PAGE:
Good morning, ladies and gentlemen.
I want to welcome our witnesses here this morning.
We are the Standing Committee on Fisheries and Oceans for the Parliament of Canada. We are comprised of four political parties: the Conservatives, Liberals, Bloc, and the NDP. Last fall we began a study into the small craft harbours program of the Department of Fisheries and Oceans. During that process last fall, we heard from many people within the department and in Ottawa. We presented an interim report to Parliament prior to the Christmas break. As part of our ongoing meetings and discussions, we decided to travel to the four Atlantic provinces--Newfoundland, Prince Edward Island, New Brunswick, and P.E.I.--and we'll finish up this afternoon in Gaspé, Quebec.
What we are attempting to do now is travel and have a look at some harbour facilities, which we have done over the past few days, and also hear from harbour authorities, the people who are on the ground. Basically our process now is to hear from people who are on the ground, on the wharfs, volunteers like you, to hear your concerns about what we can do to improve the small craft harbours program--and not only the marine infrastructure itself, but the concerns you have as volunteers with regard to your organizations, any training assistance you receive, things we can put forward to improve the great work that you do on behalf of many people.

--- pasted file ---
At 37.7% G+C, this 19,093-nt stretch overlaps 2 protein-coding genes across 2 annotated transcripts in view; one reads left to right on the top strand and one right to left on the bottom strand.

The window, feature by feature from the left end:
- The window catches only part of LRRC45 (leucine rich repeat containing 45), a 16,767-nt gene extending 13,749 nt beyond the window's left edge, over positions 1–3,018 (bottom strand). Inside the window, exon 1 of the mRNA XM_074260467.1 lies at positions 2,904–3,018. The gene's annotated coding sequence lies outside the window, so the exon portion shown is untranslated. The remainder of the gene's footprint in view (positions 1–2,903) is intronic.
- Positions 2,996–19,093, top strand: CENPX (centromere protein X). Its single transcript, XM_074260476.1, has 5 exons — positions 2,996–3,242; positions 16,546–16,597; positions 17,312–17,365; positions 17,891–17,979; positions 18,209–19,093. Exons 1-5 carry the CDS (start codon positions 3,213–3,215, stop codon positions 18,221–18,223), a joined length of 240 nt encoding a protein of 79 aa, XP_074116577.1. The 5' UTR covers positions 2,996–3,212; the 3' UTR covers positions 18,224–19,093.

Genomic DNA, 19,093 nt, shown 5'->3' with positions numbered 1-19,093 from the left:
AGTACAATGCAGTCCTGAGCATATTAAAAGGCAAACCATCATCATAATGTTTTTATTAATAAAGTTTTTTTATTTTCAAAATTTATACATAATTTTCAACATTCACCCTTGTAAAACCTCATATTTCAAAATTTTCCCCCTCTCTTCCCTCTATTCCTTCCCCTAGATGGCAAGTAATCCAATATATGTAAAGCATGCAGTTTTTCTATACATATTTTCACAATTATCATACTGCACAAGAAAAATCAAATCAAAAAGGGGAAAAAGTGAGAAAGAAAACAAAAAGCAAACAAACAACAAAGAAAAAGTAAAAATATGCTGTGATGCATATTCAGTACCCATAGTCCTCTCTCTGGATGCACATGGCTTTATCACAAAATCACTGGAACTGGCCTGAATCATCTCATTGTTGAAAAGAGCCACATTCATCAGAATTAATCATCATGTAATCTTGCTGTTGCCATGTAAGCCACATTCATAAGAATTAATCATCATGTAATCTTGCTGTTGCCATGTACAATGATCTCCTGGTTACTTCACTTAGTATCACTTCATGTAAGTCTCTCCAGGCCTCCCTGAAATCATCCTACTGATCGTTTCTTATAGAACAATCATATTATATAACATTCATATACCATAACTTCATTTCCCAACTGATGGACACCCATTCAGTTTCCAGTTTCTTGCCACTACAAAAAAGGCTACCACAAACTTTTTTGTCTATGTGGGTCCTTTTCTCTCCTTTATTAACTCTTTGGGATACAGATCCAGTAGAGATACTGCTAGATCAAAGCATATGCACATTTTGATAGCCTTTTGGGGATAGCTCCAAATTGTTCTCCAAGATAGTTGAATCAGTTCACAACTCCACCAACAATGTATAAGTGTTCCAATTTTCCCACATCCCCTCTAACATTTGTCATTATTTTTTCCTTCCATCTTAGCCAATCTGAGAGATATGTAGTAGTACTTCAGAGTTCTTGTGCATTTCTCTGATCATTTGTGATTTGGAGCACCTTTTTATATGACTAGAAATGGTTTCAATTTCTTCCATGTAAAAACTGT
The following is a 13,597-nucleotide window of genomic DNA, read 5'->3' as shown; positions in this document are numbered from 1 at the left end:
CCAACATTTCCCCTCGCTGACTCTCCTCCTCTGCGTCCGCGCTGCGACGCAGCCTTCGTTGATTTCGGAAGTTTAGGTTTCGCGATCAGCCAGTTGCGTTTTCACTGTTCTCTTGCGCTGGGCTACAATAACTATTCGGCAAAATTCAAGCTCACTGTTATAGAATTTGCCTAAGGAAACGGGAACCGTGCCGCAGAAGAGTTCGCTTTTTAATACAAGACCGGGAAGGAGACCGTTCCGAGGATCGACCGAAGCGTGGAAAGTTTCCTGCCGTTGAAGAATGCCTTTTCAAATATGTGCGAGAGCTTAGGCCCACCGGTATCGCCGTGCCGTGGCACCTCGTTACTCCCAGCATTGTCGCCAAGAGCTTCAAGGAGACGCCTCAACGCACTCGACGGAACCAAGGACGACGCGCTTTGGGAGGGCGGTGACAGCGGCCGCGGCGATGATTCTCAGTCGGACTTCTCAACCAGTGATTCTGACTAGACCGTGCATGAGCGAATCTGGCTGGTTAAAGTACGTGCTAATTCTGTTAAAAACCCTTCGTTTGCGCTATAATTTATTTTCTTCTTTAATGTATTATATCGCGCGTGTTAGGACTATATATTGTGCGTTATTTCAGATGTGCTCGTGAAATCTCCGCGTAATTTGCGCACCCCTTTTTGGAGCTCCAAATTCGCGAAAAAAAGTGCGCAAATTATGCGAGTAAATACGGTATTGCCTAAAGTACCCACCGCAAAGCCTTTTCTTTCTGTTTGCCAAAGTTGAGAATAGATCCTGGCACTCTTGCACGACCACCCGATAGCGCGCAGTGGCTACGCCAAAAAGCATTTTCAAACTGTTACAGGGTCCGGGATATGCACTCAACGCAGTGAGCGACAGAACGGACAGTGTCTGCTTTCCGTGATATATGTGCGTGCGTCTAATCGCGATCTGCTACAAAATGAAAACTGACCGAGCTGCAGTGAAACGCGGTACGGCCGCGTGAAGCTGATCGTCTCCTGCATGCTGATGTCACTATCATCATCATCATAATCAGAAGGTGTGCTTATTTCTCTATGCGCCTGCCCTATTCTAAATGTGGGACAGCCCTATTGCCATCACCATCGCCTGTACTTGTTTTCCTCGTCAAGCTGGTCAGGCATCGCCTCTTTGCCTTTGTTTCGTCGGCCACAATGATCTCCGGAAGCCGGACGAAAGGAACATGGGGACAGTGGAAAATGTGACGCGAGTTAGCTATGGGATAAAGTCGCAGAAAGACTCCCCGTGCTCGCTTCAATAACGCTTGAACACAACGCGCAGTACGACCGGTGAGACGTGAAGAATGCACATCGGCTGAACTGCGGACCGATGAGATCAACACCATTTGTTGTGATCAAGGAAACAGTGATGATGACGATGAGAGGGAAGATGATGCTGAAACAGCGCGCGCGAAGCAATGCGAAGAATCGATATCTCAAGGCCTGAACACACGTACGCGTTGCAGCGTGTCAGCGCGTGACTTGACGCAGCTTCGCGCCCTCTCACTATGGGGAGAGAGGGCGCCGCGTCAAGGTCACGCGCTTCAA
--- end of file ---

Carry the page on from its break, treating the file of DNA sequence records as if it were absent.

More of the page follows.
Most of us around this table represent rural ridings in Canada and have many fishing enterprises and harbour authorities in their ridings. As an example, in my own riding of Avalon in Newfoundland and Labrador I have 68 harbour authorities--it's a very large area--and many of the members around this table have also. So we're quite familiar with the work you do and the time you give, but more importantly today, we're here to listen to the concerns you may have, so we can present a report to the House, hopefully before the summer break, that would encompass all the things we have learned and so we can put forward some recommendations that would improve this program.
That's our goal, and we hope you'll be able to assist us with that today.
Everybody understands that we are being interpreted as we speak. I've learned some valuable lessons in slowing down my speech. For the benefit of those who may not speak both languages at the same time, I'd ask that you take the time in your presentations.
We'll open up the floor now. I believe Mr. Arseneau is speaking first.
The floor is yours, Mr. Arseneau.
My name is Yvon Arseneau. I'm originally from Pointe-Verte, where I am a fisherman.
I would like to speak in French.
There are approximately 25 fishermen at our wharf, which is equivalent to some 50 direct seasonal jobs for a small village like Pointe-Verte. This is quite a significant number because, in northern New Brunswick, there are currently not many jobs.